The filtered world
a psychogeographic dual review of Scientist's "Rids the world of the evil curse of the vampires" and "Heavyweight dub champion"
The walk between Shepherd's bush and White city isn't exactly the legendary journey it promises to be, I merely quasi-circumnavigate the BBC through Hammersmith Park, expecting at least a gradual brightening of the streets, but as I travel past the stained bricks of White city tube station, I figure that the only white around is the average face exiting the dark hallway into the non-descript street ahead.
Ten minutes later and I'm surrounded by shifting Caribbeans in Latimer Road. Scientist's version titles are deceptive marquees advertising a ludicrous cast of creature features, monsters of the week and duels of titans.
I listen to "Rids the world of the evil curse of the vampires" back to back with "heavyweight dub champion", skanking through strata of West London. The city and albums alike are open invitations to maunder and mooch between layers; the stations, streets and tracks names give a sense of organization but they end up being, more than mere markers on the map, another layer of man-made deposition, anecdotal blood stains on an opaque mille-feuille of garish pigments and unidentified binders.
I cross the street to avoid a quiche-like plash of vomit that's been there for rainless weeks, hardly eroded by wind and hungry pigeons, five-hundred meters from the pizzeria, it must have been quite a feast, they have a buy one-get one free deal on extra-large pie to pie, dust to dust.
Scientist, the master-wanderer, doesn't bother with the past, it exists as mere texture, fading fast into atoms of carbons to be reconfigured, separated, clustered, the drum and bass are the only constants here, simply because without them there's nothing left in the echo chamber but the sound of the dust creeping in.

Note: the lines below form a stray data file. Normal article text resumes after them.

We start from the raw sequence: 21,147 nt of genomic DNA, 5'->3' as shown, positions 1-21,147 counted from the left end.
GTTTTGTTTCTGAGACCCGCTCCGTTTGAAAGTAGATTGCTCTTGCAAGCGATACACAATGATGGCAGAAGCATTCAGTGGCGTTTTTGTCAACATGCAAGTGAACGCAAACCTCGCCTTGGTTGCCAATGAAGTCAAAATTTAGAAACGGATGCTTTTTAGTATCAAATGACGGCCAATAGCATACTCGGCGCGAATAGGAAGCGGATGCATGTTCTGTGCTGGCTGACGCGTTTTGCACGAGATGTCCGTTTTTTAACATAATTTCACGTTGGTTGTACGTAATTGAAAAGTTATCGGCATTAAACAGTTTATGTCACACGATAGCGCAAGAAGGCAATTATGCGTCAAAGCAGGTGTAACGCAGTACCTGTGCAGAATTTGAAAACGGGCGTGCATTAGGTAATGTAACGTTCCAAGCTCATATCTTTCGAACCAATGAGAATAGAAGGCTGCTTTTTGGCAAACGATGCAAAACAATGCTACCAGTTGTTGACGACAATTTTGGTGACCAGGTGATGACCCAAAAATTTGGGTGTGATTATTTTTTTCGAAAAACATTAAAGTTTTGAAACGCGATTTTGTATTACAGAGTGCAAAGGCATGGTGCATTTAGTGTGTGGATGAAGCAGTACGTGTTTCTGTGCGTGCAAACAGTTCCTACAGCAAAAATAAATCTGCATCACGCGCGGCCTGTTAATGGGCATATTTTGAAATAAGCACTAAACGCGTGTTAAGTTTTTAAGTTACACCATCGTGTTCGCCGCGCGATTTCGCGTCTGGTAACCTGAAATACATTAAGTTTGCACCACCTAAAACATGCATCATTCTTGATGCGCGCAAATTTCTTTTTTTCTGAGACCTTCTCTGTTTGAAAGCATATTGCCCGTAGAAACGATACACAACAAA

I take a straight left onto Ladbroke grove, it is a pleasantly balmy morning, full of details I can't quite make sense of yet, as if the contrast was too low to make out specific features in the stuccoed terraces.
Five months later this is my home, day and night, and I get to experience these two albums again, on the darkened Portobello road.
I spend months negotiating the jumps, climbs and falls between urban mesas and canyons, rooftops and basement flats, bass drops and foundational kicks, the vertiginous gaps between the trains and platforms of dual histories, dreamed or documented. Scientist exhumes legendary nuggets from within the scories accumulated in the cracks between bleak History and poignant stories, sandblasting the multiple coats of cheap paint and homo sapiens grease; he leaves human affairs behind, the world is full of them, I hear the screams every night and turn up the headphones, everything looks different from the daytime, the priest isn't smiling outside his church on Ladbroke grove, the corner shop's metal curtain is down, the drinking leaves the pub and continues on the street corner, the singer gets lost in his ginger beer can while scientist finds a guitar hidden inside the piano on "your teeth in my neck", vampires might well exist after all, walking down greed street, as plausible as heavy-weight champions.
I finally warm up to London as I leave its reality and start moving above the buildings and through underground tunnels, making connections between the layers: night and day, paranormal and banal, authentic and reformed, both sides of a coin I decide to spend, another pint maybe?
It's raining on Ladbroke grove, "Kidney punch" is on, the evening disappears, its pointless neon signs, dirty T.V. windows and unreliable street lights washed away in millions of infinitesimal blurred reflections, I am walking home from a friend's smokey rented basement, thinking mystery meat and chips soaked in malt vinegar between two slices of bass and drums.
And as I fall out of love with the rotting city, I nevertheless get to enjoy the soundtrack better than the otherwise dull drama, and there are of course the occasional bits of corny dialogue but it doesn't bother me any more, I push a button, turn a knob and they sound prophetic, it's all about the right filters.